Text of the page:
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Publication numberUS4392871 A
Publication typeGrant
Application numberUS 06/409,327
Publication dateJul 12, 1983
Filing dateAug 18, 1982
Priority dateOct 16, 1979
Fee statusPaid
Also published asDE3037943A1, DE3037943C2
Publication number06409327, 409327, US 4392871 A, US 4392871A, US-A-4392871, US4392871 A, US4392871A
InventorsGoran Almlof, Peter Hagqvist
Original AssigneeAlmloef G, Peter Hagqvist
Export CitationBiBTeX, EndNote, RefMan
External Links: USPTO, USPTO Assignment, Espacenet
Combustion process with waste gas purification
US 4392871 A
The invention relates to a combustion process with cleansing of the waste gases by compressing, cooling and expanding said gases.
The invention provides a continuous process in which highly contaminated low-grade fuels having a high water content can be effectively burned and the waste gases efficiently cleansed, by subjecting the cooled waste gases, together with residual non-desired substances, to a rapid drop in pressure in one or more stages by means of an expansion means (5), whereat the input drive power of the compressor (3), required for compressing said gases, is so high that the temperature downstream of the expansion means (5) is sufficiently low for the condensation and precipitation of frozen contaminants in the waste gases, together with ice crystals.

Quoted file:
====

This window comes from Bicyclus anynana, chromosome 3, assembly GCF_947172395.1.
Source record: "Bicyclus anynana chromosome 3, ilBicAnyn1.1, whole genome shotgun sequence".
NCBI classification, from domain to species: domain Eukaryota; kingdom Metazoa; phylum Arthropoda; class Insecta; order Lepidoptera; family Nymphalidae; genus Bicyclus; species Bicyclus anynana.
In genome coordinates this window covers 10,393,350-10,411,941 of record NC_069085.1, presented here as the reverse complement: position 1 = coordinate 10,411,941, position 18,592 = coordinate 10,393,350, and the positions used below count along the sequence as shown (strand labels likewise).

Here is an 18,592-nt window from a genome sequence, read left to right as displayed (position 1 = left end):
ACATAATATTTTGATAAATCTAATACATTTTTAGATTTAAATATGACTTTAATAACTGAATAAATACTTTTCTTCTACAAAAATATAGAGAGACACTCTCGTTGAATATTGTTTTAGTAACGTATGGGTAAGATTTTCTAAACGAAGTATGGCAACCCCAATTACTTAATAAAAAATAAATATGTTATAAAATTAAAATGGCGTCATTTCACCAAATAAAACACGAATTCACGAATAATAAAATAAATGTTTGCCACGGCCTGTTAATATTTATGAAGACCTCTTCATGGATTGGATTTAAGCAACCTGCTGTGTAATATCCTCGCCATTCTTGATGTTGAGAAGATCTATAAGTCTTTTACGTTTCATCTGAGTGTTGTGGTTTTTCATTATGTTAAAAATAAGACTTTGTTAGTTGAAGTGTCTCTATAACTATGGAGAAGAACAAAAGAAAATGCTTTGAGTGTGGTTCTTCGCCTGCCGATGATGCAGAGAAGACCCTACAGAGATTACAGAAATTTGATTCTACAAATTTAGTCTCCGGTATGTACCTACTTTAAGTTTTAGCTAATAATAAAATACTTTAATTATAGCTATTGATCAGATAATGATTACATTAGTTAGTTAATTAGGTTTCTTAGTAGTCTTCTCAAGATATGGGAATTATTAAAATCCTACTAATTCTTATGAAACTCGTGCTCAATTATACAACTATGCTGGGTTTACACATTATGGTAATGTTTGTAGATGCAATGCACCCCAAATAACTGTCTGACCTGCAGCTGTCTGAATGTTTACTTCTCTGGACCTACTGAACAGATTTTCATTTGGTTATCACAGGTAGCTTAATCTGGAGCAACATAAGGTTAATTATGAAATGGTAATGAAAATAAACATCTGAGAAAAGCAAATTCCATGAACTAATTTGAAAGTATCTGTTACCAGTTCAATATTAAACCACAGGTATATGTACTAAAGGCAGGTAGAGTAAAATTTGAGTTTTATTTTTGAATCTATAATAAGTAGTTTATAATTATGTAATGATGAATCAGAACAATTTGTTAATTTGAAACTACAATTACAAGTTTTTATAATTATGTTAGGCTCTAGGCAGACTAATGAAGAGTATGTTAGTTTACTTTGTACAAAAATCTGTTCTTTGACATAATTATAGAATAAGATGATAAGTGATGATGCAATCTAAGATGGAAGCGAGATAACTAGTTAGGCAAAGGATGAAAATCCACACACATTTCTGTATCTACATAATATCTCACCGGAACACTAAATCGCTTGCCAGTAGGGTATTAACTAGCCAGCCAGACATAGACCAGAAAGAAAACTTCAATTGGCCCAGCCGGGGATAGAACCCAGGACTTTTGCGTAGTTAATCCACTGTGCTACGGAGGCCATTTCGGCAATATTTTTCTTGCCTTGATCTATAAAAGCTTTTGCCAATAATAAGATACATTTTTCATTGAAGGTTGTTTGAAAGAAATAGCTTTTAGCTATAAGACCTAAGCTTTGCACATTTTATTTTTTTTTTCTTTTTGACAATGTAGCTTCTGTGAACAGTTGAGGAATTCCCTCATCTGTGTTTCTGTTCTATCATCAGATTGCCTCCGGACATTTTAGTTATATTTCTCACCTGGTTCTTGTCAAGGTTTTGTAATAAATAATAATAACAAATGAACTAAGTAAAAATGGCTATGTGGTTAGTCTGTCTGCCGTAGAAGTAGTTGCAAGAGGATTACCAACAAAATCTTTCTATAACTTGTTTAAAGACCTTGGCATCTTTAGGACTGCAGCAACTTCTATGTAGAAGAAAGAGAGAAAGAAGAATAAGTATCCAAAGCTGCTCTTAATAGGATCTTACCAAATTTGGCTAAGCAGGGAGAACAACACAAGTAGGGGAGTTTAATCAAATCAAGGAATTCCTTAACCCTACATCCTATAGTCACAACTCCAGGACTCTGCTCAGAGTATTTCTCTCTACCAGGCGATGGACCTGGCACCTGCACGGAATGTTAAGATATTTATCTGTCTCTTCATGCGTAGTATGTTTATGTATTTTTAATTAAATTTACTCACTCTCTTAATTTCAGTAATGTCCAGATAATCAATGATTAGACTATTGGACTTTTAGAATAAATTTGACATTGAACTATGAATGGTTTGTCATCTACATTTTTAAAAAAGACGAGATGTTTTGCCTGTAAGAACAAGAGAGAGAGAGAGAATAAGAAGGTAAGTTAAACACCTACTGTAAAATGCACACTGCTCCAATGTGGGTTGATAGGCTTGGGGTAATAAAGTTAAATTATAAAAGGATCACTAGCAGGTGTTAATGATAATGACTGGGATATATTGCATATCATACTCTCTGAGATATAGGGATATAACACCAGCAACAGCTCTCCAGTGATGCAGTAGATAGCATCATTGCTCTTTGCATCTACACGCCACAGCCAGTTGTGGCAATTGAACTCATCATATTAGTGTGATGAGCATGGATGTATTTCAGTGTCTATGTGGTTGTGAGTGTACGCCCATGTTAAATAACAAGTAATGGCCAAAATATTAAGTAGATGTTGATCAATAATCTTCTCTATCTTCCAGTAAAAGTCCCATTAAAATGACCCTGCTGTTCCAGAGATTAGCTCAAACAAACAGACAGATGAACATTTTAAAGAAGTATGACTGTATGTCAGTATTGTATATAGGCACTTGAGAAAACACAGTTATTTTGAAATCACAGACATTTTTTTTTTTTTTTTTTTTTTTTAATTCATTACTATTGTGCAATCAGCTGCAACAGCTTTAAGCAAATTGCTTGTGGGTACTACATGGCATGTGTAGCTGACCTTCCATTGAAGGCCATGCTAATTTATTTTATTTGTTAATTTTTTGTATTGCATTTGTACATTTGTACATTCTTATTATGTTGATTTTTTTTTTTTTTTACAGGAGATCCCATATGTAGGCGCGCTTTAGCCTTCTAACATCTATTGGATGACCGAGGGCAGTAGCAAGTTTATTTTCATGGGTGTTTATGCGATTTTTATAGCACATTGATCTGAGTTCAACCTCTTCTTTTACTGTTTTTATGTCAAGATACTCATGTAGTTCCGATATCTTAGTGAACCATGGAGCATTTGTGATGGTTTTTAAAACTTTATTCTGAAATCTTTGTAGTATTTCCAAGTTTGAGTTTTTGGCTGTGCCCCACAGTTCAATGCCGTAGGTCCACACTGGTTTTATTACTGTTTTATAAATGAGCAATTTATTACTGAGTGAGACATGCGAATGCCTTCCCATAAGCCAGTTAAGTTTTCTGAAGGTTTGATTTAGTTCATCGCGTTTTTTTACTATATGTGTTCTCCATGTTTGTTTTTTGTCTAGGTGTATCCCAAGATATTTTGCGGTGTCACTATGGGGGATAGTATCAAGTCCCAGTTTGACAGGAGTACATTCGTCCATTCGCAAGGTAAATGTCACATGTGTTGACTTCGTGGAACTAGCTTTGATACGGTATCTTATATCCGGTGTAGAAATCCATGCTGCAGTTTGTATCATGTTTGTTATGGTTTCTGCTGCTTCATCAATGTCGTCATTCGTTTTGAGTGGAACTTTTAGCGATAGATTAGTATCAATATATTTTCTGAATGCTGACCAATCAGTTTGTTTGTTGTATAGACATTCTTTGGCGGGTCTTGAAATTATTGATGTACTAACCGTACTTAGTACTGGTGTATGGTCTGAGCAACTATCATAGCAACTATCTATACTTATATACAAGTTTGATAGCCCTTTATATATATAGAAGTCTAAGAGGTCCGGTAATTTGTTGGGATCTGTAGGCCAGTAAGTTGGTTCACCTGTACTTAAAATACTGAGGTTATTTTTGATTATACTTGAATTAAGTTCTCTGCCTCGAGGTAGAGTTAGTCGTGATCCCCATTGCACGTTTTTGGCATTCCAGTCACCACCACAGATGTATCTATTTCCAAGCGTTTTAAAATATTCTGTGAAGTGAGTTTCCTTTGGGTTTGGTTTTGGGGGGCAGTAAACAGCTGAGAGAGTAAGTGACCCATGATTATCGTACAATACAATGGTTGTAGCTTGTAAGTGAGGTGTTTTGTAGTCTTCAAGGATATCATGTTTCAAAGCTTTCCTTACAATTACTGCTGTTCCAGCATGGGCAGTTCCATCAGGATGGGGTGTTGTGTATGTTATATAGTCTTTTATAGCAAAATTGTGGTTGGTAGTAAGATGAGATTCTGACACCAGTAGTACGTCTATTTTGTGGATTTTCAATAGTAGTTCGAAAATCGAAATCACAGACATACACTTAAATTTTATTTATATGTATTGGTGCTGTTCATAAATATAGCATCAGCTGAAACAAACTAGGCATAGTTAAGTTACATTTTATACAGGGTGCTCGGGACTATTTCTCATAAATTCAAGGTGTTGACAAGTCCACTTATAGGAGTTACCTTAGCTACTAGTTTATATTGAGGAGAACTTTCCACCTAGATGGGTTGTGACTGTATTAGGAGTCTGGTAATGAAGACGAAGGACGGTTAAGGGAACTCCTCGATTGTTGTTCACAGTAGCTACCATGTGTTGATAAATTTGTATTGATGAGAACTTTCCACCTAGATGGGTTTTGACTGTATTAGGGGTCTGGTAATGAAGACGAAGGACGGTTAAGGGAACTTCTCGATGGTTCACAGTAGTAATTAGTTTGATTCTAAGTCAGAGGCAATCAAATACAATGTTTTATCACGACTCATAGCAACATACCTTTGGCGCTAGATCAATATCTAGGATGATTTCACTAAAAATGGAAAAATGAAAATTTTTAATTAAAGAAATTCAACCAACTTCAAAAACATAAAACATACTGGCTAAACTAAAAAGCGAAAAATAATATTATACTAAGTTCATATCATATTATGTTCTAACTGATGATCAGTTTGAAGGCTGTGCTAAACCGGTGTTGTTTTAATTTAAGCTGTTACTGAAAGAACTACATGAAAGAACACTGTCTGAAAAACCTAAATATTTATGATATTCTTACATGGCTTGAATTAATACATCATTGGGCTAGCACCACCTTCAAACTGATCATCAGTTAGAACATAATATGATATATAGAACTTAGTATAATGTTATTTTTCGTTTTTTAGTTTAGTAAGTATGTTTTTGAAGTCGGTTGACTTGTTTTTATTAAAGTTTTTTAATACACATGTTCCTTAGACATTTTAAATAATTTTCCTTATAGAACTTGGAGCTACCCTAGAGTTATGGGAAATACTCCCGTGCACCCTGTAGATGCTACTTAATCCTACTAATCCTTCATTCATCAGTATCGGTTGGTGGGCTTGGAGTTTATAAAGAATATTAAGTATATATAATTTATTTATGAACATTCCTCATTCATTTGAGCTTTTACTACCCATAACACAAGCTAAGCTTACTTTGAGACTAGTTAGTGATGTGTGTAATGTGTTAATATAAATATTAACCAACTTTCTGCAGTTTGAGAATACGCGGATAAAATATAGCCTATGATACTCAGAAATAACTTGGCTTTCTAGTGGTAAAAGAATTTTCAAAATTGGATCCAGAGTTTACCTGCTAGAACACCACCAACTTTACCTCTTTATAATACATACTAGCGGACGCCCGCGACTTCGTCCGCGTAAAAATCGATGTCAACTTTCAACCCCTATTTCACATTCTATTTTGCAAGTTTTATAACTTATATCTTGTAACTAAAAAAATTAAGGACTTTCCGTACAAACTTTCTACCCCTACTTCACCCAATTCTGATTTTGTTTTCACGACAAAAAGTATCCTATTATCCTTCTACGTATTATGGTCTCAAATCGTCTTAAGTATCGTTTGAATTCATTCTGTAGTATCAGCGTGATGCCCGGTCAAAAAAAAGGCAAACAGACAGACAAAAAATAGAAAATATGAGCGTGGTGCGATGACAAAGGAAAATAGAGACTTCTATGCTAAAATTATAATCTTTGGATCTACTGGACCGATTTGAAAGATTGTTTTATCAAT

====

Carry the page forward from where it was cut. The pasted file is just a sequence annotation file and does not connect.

The invention can be applied to all forms of combustion plants, primarily combined power and heating plants fired with fuel having a high sulphur and water content.
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We claim:
1. A combustion process which provides an exhaust gas free of water vapor and other desirable contaminants, such as sulphur compounds, heavy metals and the like, including the steps of:
compressing air to be used for combustion,
burning fuel with the compressed combustion air in a combustion chamber,
directing the exhaust gases from the combustion chamber to an expansion means, and
expanding the heated exhaust gases in the expansion means to cause rapid cooling to a temperature of at least below zero degrees Celsius and drop in pressure of the exhaust gases to condense water vapor contained therein and to precipitate the undesirable contaminants.
2. The combustion process of claim 1 in which the heated exhaust gases are expanded in the expansion means to cause rapid cooling to a temperature of at least below minus 33 degrees Celsium.
3. The combustion process of claim 1 in which the heated exhaust gases are expanded in the expansion means to cause rapid cooling to a temperature of at least below minus 60 degrees Celsius.